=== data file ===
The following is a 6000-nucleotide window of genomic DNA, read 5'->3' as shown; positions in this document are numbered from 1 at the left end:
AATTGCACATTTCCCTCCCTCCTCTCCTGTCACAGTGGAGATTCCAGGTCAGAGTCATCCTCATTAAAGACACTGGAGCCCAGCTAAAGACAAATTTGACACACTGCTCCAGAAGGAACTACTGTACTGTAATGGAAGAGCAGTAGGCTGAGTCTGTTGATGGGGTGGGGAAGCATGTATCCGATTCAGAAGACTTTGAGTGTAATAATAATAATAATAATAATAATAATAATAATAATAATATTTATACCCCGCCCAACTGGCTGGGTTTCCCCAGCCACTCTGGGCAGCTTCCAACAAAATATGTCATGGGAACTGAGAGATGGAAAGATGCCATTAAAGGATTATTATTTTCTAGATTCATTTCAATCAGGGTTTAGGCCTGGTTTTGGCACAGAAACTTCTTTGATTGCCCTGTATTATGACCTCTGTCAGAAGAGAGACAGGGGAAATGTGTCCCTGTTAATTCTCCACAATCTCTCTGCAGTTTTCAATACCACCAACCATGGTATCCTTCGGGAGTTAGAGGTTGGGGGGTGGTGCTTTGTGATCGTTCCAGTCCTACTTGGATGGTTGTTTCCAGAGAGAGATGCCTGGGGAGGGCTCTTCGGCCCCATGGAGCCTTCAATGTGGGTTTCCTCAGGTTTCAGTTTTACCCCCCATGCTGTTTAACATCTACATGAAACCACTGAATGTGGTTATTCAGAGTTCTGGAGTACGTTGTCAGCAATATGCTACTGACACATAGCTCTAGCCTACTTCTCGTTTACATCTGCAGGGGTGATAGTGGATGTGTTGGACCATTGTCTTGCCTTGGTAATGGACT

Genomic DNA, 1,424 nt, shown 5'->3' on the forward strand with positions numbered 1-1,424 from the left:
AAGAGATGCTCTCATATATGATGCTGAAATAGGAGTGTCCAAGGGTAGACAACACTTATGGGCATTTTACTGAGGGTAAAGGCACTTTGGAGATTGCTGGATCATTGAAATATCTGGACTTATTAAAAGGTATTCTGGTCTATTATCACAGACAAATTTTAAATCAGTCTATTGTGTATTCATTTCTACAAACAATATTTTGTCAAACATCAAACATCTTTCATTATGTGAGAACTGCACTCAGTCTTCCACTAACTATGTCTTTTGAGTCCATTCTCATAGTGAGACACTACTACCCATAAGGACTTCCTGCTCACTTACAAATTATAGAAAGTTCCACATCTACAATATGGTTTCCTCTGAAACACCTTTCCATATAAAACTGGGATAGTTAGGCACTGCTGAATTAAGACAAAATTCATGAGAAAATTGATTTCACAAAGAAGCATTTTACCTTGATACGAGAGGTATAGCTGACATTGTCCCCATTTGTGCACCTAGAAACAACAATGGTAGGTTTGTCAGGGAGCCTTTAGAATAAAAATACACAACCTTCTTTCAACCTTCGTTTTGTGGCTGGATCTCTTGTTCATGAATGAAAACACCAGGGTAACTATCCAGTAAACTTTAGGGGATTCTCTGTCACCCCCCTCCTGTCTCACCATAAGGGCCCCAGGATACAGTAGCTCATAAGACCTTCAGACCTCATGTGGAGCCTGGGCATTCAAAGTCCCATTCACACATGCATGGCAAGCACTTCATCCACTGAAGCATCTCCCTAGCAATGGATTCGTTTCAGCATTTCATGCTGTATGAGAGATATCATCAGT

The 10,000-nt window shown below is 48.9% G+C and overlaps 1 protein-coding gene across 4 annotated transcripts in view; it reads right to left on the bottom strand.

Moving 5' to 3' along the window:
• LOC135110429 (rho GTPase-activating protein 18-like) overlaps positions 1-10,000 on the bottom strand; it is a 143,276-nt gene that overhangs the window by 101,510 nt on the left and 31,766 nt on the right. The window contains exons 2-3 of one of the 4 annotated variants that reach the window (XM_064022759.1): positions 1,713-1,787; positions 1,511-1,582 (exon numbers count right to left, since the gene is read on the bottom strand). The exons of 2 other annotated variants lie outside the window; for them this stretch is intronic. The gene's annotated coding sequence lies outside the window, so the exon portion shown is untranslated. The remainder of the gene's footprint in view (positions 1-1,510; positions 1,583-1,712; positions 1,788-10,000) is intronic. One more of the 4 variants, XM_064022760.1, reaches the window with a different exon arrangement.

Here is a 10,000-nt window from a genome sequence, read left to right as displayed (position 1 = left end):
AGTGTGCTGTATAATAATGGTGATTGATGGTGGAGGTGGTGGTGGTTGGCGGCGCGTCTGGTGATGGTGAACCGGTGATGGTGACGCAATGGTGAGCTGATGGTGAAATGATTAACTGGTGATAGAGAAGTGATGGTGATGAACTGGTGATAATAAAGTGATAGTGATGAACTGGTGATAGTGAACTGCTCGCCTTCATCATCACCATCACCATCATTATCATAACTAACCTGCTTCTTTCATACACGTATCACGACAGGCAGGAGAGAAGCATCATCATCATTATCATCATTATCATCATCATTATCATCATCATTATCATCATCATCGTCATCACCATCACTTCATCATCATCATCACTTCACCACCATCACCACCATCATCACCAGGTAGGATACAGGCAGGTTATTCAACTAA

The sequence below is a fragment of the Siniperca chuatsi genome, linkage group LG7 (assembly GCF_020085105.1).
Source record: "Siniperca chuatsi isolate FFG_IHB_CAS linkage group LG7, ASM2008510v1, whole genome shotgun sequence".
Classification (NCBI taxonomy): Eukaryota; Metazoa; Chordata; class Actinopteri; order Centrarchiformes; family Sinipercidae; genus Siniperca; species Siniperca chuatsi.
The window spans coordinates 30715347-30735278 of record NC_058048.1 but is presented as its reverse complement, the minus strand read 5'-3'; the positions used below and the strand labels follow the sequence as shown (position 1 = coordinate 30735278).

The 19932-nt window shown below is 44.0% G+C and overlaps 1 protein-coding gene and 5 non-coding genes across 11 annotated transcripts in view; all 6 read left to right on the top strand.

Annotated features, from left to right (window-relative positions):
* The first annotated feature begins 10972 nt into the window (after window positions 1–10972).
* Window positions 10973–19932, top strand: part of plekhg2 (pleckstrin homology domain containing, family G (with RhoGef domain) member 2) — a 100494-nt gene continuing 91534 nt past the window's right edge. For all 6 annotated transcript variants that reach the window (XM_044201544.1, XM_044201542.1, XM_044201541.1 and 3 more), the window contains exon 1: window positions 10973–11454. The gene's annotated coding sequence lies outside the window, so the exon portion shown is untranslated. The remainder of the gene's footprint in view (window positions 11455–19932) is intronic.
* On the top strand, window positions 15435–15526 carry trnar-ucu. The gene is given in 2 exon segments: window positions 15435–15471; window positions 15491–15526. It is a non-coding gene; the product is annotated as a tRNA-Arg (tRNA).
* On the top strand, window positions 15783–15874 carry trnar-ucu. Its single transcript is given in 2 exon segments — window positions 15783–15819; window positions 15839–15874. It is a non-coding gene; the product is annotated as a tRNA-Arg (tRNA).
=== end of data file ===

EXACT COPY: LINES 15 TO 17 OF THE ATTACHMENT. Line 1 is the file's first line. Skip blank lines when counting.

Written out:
Annotated features, from left to right (window-relative positions):
* The first annotated feature begins 10972 nt into the window (after window positions 1–10972).
* Window positions 10973–19932, top strand: part of plekhg2 (pleckstrin homology domain containing, family G (with RhoGef domain) member 2) — a 100494-nt gene continuing 91534 nt past the window's right edge. For all 6 annotated transcript variants that reach the window (XM_044201544.1, XM_044201542.1, XM_044201541.1 and 3 more), the window contains exon 1: window positions 10973–11454. The gene's annotated coding sequence lies outside the window, so the exon portion shown is untranslated. The remainder of the gene's footprint in view (window positions 11455–19932) is intronic.